Here is a few comments as I couldn’t make today’s mini call:
- If it often helpful to associate a specific campaign with other campaigns, but not duplicate ones. Campaigns, especially by nation states often reoccur on a periodic basis and are not one time instances. A re-occurring campaign is NOT a duplicate and
the fact that it re-occurs is a key aspect of intelligence about a campaign
- Campaigns generally leverage TTPs since the TTP characterizes how the campaign evolves/is played out, who it targets, what types of exploits it utilizes, identifies patterns or sequences of attack steps, etc. So a campaign need to have a reference to TTPs
that are leveraged or related to the campaign. Remember it may not be possible to identify the threat actor(s) to which the campaign is able to be attributed to and yet characterization of how the campaign ‘functions’ are identifiable, so you can’t rely upon
getting to the TTPs of the campaign via attribution to a threat actor(s).
- Characterizing a campaign requires relationships from the campaign to the indicators used to detect the campaign, not observations, and from the campaign to incidents that were reportedly as a result of the campaign. Clearly there inverse relationship
between campaign, indicator, and incident is also true. But having only a relationship from those items to the campaign makes it very difficult to describe a characterization of the campaign is a straightforward manner.
- There is only an indirect relationship between a Campaign and one or more corresponding Courses of Actions. Its indirect because you can not directly mediate a campaign, only the exploits that are leveraged by a campaign. The exploits that are targeted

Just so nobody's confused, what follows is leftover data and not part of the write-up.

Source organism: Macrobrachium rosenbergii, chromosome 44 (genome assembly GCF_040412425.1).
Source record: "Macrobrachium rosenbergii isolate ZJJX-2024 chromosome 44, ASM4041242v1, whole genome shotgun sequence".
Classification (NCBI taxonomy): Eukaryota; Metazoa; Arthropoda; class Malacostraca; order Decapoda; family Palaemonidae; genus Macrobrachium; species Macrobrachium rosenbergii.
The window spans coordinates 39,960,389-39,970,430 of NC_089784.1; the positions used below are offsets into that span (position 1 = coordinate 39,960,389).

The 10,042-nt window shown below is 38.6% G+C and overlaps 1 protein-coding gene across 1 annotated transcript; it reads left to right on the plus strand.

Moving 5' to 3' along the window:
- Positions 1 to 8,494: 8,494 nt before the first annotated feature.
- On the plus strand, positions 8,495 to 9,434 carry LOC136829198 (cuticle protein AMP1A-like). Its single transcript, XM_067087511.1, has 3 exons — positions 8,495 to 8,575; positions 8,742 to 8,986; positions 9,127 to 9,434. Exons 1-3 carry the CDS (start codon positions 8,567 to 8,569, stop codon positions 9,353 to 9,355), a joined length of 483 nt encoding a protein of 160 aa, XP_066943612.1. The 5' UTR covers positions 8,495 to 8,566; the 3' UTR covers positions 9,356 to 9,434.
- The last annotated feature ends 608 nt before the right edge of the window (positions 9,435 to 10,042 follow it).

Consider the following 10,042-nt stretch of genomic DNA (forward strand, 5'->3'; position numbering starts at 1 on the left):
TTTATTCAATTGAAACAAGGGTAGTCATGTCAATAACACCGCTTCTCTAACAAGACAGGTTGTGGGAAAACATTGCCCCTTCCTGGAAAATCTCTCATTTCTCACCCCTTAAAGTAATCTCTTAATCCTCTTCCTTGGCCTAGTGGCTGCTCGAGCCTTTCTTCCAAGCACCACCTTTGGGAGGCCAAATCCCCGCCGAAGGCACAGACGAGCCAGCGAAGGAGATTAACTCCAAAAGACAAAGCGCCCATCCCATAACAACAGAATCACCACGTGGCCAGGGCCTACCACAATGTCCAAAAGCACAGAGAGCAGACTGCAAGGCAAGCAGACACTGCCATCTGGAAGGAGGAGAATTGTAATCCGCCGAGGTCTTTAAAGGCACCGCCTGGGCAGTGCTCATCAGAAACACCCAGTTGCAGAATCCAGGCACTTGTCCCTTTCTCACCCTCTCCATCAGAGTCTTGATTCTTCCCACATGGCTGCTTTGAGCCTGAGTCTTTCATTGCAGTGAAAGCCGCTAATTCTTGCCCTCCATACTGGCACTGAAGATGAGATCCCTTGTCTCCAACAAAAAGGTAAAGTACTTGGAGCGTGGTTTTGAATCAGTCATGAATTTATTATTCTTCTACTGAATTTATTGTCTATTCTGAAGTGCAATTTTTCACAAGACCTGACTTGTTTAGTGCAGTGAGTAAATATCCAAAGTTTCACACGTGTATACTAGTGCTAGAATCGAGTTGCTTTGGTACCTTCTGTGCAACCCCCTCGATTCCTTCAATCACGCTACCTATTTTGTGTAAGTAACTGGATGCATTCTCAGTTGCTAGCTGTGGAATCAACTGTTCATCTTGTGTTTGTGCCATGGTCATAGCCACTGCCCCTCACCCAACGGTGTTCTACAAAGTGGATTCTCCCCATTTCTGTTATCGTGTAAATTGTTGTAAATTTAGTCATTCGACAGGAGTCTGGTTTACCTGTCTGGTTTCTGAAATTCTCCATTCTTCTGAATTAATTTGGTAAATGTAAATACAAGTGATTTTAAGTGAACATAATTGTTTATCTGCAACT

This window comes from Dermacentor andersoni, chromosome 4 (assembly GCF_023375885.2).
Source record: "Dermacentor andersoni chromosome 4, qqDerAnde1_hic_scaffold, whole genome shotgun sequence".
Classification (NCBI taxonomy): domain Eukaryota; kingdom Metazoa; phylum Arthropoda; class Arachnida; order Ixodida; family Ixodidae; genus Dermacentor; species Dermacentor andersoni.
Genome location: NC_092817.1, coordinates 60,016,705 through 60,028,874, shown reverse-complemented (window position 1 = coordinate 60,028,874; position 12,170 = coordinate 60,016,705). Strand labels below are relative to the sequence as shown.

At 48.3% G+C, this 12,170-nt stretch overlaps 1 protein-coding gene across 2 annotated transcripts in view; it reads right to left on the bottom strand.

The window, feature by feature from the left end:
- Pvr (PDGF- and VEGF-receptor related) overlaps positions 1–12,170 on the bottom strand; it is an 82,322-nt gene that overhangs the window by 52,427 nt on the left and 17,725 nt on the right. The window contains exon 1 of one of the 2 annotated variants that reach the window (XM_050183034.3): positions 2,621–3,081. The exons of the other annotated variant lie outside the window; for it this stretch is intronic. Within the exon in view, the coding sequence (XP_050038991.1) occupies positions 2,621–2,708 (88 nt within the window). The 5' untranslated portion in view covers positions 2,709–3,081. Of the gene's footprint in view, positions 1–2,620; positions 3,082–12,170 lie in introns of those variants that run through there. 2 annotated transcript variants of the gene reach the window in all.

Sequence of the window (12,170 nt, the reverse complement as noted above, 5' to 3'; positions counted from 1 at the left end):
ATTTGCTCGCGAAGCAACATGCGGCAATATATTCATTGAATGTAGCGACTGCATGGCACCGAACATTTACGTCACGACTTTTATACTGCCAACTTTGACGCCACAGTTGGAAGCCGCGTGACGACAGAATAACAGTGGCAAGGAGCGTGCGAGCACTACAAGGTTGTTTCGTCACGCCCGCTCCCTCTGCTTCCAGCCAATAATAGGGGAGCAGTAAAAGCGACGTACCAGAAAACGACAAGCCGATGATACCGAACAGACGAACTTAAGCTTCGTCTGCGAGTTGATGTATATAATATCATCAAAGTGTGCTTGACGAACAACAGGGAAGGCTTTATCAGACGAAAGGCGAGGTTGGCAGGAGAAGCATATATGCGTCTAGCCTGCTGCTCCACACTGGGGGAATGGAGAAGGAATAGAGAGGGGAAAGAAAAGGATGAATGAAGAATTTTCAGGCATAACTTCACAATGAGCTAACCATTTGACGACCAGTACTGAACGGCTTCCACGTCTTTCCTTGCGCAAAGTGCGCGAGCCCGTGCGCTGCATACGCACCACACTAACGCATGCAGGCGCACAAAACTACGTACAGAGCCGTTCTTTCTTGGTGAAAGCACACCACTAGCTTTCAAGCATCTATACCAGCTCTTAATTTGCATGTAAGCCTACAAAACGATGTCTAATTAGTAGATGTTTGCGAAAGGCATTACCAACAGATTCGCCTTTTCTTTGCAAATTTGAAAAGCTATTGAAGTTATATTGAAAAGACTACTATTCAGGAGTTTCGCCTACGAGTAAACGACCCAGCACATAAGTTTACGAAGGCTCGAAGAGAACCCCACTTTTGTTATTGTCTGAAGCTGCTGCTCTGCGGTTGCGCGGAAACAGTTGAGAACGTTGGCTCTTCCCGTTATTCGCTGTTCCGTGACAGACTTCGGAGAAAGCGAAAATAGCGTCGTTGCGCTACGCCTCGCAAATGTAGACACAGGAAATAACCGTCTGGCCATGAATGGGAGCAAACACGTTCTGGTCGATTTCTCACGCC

by a campaign are defined through the use of TTPs, thus the relationship is Campaign—> TTP —> Exploit Target. I believe there is confusion about the purpose of the Activity property and the use of Courses of Action as COAs are meant to represent corrective
actions and preventative steps (remediation or countermeasures). The activity property is used to capture just generic actions that is meant to be extended.
Understand that campaigns must be planned out; they don’t just happen. Therefore a campaign has a lifecycle, in some way similar to the concept of a kill chain. So to effectively mediate a campaign requires one to disrupt the threat actor’s planning
lifecycle, often referred to as the Threat Actor OODA (Observe, Orient, Decide Act). By understanding the TTPs of a campaign, you can being to take defensive actions to make it harder for the threat actor to achieve their objectives because you able to
force them to change their ‘modus operandi’ as illustrated through the TTPs that are used as part of a campaign. That is why understanding the attack pattern and targets TTPs are so critical.
I hope this helps adds some clarity to this discussion. In general, I believe that the definition of Campaign in STIX 1.2. * is actually correct. I would also assert, as was stated on the #campaign slack channel, that the concept of intended effects
is actually best represented by an assertion.
FireEye Intelligence Business Unit
I should be on the call, but if not, here are some additional relationships to think about:
- Campaign targets a Victim (organization or vertical)
- If ThreatActor and ThreatGroup are not identical, Campaigns may be attributed to the latter
- Campaign uses a TTP
Bret Jordan CISSP
Director of Security Architecture and Standards | Office of the CTO
Blue Coat Systems
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